In April of 2012, Tom met Trevor Miller where he (Trevor) was performing a local show, with his band. Tom was so impressed by the music heard that evening, that he made it a point to search for and find this young artist, for the single purpose of offering encouragement and support. Having a mutual friend the connection was easily made.

The telephone conversation presented an unlikely situation. Trevor's band had performed its last show, leaving him without a band and people to play his music with. This was noted as a possibility, causing Tom to ask Trevor if he would be interested in trying to see if the two of them might connect musically. It was a good musical fit and the two began the hard work of learning each other's music for two shows previously scheduled for June. Although these engagements were intended as solo performances, they both felt it would produce better results if they were performed as a duet. With a lot of hard work both shows were faced with success.

That summer the two succeeded in working up their original songs and began presenting them in performance. Their individual styles although differing complemented one an other well. With Tom being a guitarist, this allowed Trevor an opportunity to somewhat put down his guitar and see his focus shift toward his love of the mandolin. Trevor's musical interest had a strong leaning toward indie, new-grass and blue-grass. Toms own music now demonstrated an obvious element rooted in folk. Still his own creations spilled out, resistant to fitting within a single genre, having leanings toward country-rock, folk-rock and blues with some being somewhat flavored in jazz. Their two styles came together presenting a unique sound. They decided to name their duet "Tea & Eye."

Progress went well for Tea & Eye in those early days. The two had a definite dedication toward the music project, yet it remained clear that it would likely be a short lived effort. Trevor, being 33 years Tom's junior, made for an unlikely team, yet their chemistry worked. Trevor was at that time a student that would soon graduate from college study and turn his direction toward a new horizon in a different location. Yet a camaraderie grew with their music at its core. They each continued working together, collaborating in their art. After the initial phase of learning the music they had set out to present, the two started working with vocal harmonies to better decorate their music. This was soon followed by working out instrumental harmonies to add garnishing complements to the songs. Writing and composing also continued with new works, songs that quickly found themselves incorporated into the new set-lists for upcoming shows. For Tom the situation fed his inspirations bringing on the most productive creative space in his life.

The year 2013 began working at rehearsals with Tea & Eye and with writing new material. Jan 6, provided Tom with a new song, "Nowhere Fast." The lyric seeks its example in images of every day combined with those blown up by some people, as threats to national security. It attempts to demonstrate the conflicted relationship between the surveillance state and individuals striving for the betterment of society. Nine additional songs of Tom's were completed in this year. Nearly all of these songs hold statements about society, its shapes, its problems and its interface with being human in the mad mad modern world. Late in the fall of 2012, they had taken on a bassist, Allen Tedrow, with an intention of filling out their sounds missing piece. Having a bassist provided that desired completion in their over-all sound but there was a lot of work to accomplish the melding needed for performance. It slowly began coming together. Tom and Trevor found the waiting for another to catch up an untenable situation. After the show of February 28, the two recognized that bringing the bassist along was dragging at their efforts, and soon concluded to proceed on without the fullness the bass brought.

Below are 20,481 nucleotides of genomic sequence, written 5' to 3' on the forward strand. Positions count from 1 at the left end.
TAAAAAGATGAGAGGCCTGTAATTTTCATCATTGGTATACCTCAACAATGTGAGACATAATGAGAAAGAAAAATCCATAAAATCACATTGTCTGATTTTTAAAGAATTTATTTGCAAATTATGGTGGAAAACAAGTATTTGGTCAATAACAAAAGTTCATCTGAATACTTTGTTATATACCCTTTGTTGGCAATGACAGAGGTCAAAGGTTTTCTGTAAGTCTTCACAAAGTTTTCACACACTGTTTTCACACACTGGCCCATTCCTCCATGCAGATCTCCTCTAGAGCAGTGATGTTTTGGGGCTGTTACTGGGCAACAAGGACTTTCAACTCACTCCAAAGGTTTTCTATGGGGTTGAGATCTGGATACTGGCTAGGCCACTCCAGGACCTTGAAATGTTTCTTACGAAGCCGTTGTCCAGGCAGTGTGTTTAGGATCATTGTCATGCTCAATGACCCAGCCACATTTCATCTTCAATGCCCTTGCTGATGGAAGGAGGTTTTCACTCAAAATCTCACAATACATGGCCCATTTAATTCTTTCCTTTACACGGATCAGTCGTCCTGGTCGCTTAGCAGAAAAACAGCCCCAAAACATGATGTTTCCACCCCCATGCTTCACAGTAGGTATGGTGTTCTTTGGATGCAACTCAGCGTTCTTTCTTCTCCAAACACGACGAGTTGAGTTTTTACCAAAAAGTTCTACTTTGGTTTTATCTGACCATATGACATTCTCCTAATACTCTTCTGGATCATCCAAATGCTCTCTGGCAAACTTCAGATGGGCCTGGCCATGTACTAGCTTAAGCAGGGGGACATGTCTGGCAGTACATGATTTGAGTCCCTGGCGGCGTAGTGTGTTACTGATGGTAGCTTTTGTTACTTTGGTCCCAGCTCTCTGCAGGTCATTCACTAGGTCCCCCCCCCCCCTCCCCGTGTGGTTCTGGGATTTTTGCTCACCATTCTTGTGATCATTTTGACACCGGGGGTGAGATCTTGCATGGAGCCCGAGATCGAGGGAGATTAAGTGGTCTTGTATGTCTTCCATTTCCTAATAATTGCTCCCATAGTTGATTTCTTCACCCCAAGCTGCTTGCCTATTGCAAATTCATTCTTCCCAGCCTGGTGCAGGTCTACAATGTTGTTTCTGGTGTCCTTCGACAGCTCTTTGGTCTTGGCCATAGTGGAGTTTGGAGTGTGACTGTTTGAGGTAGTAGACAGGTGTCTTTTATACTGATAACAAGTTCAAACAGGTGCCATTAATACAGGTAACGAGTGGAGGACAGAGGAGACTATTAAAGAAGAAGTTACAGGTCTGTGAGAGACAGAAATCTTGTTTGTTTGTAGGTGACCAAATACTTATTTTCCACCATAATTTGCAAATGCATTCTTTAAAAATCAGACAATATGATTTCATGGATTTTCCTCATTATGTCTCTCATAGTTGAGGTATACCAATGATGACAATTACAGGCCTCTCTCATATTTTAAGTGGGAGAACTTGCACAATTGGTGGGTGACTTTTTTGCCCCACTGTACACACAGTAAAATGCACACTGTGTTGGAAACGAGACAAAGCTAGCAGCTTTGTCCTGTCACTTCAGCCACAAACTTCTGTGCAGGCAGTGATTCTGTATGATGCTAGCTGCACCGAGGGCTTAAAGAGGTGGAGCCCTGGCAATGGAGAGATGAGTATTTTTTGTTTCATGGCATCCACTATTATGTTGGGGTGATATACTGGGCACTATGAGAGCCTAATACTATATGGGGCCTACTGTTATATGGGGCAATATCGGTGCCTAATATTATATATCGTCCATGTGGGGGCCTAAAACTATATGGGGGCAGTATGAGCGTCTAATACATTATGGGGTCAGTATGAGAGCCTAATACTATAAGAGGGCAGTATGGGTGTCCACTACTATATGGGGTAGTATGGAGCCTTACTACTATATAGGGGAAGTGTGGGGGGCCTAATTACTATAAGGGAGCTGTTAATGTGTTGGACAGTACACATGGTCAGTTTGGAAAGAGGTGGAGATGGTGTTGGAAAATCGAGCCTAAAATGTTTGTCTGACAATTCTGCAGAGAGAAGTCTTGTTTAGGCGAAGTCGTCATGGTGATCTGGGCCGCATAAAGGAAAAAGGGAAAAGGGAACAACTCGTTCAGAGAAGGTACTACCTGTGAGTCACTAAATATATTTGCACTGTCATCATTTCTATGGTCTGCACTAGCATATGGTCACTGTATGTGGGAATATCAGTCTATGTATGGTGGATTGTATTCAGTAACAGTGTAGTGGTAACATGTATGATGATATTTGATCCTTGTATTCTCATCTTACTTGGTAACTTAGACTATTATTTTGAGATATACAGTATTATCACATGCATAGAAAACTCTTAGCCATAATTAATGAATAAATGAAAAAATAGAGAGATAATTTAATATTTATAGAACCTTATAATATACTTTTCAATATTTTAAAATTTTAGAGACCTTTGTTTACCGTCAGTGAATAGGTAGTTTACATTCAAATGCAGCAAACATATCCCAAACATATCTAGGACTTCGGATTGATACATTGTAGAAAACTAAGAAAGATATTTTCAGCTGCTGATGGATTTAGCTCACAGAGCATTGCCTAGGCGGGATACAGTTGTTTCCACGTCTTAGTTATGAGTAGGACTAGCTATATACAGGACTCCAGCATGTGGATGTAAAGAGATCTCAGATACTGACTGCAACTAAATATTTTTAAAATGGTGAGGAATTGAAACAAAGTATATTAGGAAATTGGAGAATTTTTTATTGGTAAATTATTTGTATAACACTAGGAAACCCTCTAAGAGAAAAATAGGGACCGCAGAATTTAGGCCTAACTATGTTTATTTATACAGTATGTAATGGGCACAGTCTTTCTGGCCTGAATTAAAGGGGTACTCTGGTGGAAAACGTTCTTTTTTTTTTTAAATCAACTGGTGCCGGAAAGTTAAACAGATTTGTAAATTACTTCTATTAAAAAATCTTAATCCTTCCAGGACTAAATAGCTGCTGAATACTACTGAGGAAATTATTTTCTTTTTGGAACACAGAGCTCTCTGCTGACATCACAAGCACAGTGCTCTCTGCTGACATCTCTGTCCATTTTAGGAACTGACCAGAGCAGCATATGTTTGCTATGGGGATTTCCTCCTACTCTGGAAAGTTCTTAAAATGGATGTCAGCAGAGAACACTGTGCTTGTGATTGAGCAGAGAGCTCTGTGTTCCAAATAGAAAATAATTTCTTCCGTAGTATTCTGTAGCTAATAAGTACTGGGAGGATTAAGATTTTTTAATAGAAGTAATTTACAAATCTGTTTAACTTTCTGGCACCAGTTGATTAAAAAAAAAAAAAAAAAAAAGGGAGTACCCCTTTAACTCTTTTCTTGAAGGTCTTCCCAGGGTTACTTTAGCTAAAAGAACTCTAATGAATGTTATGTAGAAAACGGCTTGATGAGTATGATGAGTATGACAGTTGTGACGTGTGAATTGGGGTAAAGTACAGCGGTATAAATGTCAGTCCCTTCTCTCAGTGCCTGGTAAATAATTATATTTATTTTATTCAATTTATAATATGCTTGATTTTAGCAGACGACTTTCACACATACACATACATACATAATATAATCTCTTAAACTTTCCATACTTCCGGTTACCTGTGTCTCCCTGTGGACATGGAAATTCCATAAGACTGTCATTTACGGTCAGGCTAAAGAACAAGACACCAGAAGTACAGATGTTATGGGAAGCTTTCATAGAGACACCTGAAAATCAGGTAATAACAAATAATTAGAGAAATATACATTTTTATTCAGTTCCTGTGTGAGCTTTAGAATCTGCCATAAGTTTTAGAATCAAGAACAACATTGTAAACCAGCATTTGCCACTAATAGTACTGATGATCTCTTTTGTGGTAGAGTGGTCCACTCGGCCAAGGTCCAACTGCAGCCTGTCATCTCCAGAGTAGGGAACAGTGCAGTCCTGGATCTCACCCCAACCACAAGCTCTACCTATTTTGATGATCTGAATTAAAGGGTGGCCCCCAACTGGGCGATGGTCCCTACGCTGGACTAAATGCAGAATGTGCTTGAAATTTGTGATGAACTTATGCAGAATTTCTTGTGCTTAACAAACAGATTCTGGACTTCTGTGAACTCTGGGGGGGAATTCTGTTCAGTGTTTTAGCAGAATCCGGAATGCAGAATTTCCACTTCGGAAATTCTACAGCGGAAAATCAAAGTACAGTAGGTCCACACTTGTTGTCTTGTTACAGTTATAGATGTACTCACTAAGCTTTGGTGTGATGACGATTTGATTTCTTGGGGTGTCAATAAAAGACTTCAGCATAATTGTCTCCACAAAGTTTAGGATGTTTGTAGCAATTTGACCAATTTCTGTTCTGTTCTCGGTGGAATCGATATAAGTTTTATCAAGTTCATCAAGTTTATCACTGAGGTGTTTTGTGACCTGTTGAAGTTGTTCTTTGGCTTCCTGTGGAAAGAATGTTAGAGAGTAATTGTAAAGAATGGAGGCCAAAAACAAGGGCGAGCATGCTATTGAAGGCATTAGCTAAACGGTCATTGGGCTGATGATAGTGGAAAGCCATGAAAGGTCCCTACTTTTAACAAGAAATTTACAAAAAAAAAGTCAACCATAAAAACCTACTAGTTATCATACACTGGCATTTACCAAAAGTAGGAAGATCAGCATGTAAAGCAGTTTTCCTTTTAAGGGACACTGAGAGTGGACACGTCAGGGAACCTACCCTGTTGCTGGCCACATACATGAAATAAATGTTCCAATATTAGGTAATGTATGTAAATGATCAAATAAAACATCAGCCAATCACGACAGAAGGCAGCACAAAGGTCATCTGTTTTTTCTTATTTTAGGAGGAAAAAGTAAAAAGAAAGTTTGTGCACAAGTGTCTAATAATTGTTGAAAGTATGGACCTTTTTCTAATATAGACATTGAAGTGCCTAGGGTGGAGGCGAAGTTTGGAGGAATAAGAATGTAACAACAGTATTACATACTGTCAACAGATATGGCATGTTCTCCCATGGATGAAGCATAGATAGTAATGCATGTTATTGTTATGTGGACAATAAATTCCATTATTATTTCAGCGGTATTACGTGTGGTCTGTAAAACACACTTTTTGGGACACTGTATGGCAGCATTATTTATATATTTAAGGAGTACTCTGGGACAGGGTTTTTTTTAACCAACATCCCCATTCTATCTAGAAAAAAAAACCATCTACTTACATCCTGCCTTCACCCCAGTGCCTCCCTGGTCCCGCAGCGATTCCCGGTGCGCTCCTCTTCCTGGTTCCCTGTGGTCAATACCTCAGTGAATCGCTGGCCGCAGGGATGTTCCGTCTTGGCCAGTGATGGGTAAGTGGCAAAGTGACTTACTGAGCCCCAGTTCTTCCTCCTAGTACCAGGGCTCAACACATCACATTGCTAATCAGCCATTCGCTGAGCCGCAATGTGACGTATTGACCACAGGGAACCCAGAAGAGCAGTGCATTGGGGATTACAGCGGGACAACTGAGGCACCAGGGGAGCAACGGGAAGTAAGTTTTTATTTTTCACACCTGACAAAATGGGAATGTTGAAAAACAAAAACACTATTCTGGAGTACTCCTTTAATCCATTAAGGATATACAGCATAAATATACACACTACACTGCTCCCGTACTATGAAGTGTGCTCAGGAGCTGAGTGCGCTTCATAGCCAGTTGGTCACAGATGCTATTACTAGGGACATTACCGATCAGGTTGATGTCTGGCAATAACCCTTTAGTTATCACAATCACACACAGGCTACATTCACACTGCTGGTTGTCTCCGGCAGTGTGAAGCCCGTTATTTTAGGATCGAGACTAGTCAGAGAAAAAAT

The late summer of that year, presented Tom with 7 new songs coming in rapid succession. It seemed an amazement having been so touched by the muse. Trevor too wrote two songs that summer. The two continued to work hard at adding many of these tunes to their set-list, yet Trevor was in his last quarter of school to be followed by the required medical boards. This pretty much disallowed him time for a lot of practice. Their finally as Tea & Eye was played at a private party. All too soon Trevor found employment in Oregon, causing his move and the cessation of the duet. They do however remain close friends separated by the miles.

Still the result of their unusual partnership has lasting reward. Their attempts at recording failed yet their music lives on in each of them. Some of the innovation brought by Trevor has been retained in some of Tom's songs. The introduction to the song "Why Do I Listen To The Wind," is now the standard intro to that song. Their rendition of "Alive," though rough is a viable recording, worthy of a listen.

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More of
the Same